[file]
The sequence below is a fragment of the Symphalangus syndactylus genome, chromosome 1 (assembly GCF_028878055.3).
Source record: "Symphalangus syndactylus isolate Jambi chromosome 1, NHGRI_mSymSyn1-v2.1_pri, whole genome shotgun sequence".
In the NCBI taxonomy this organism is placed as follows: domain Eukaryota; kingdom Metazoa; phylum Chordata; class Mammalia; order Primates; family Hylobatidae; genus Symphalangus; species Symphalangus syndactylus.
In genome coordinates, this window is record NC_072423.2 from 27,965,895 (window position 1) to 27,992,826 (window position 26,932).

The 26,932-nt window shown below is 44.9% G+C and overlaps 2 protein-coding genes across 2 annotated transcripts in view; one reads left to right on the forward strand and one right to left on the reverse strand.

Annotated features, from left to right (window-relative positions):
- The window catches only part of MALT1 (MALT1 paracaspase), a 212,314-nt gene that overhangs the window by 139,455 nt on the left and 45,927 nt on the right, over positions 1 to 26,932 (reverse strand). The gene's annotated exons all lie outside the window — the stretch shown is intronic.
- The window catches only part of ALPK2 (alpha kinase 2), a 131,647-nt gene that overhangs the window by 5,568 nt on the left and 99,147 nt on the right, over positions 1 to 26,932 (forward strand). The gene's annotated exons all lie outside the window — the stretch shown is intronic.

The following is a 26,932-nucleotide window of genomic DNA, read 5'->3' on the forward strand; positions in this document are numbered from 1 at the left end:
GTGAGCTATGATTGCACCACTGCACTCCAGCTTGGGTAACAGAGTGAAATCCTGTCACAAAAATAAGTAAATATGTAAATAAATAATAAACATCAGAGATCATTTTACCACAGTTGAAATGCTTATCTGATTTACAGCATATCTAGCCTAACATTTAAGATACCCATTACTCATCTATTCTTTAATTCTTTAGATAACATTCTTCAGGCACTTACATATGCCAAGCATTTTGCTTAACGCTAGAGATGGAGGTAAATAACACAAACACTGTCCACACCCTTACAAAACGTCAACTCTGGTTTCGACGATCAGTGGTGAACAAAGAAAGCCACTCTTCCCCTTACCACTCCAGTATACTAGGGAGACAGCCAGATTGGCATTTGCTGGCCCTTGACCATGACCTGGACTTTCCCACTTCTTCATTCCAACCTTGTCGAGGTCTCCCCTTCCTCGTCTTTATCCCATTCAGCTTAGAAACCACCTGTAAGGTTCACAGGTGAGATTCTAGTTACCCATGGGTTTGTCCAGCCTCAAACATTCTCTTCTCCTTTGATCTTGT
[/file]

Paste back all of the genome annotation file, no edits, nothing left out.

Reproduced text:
The sequence below is a fragment of the Symphalangus syndactylus genome, chromosome 1 (assembly GCF_028878055.3).
Source record: "Symphalangus syndactylus isolate Jambi chromosome 1, NHGRI_mSymSyn1-v2.1_pri, whole genome shotgun sequence".
In the NCBI taxonomy this organism is placed as follows: domain Eukaryota; kingdom Metazoa; phylum Chordata; class Mammalia; order Primates; family Hylobatidae; genus Symphalangus; species Symphalangus syndactylus.
In genome coordinates, this window is record NC_072423.2 from 27,965,895 (window position 1) to 27,992,826 (window position 26,932).

The 26,932-nt window shown below is 44.9% G+C and overlaps 2 protein-coding genes across 2 annotated transcripts in view; one reads left to right on the forward strand and one right to left on the reverse strand.

Annotated features, from left to right (window-relative positions):
- The window catches only part of MALT1 (MALT1 paracaspase), a 212,314-nt gene that overhangs the window by 139,455 nt on the left and 45,927 nt on the right, over positions 1 to 26,932 (reverse strand). The gene's annotated exons all lie outside the window — the stretch shown is intronic.
- The window catches only part of ALPK2 (alpha kinase 2), a 131,647-nt gene that overhangs the window by 5,568 nt on the left and 99,147 nt on the right, over positions 1 to 26,932 (forward strand). The gene's annotated exons all lie outside the window — the stretch shown is intronic.

The following is a 26,932-nucleotide window of genomic DNA, read 5'->3' on the forward strand; positions in this document are numbered from 1 at the left end:
GTGAGCTATGATTGCACCACTGCACTCCAGCTTGGGTAACAGAGTGAAATCCTGTCACAAAAATAAGTAAATATGTAAATAAATAATAAACATCAGAGATCATTTTACCACAGTTGAAATGCTTATCTGATTTACAGCATATCTAGCCTAACATTTAAGATACCCATTACTCATCTATTCTTTAATTCTTTAGATAACATTCTTCAGGCACTTACATATGCCAAGCATTTTGCTTAACGCTAGAGATGGAGGTAAATAACACAAACACTGTCCACACCCTTACAAAACGTCAACTCTGGTTTCGACGATCAGTGGTGAACAAAGAAAGCCACTCTTCCCCTTACCACTCCAGTATACTAGGGAGACAGCCAGATTGGCATTTGCTGGCCCTTGACCATGACCTGGACTTTCCCACTTCTTCATTCCAACCTTGTCGAGGTCTCCCCTTCCTCGTCTTTATCCCATTCAGCTTAGAAACCACCTGTAAGGTTCACAGGTGAGATTCTAGTTACCCATGGGTTTGTCCAGCCTCAAACATTCTCTTCTCCTTTGATCTTGT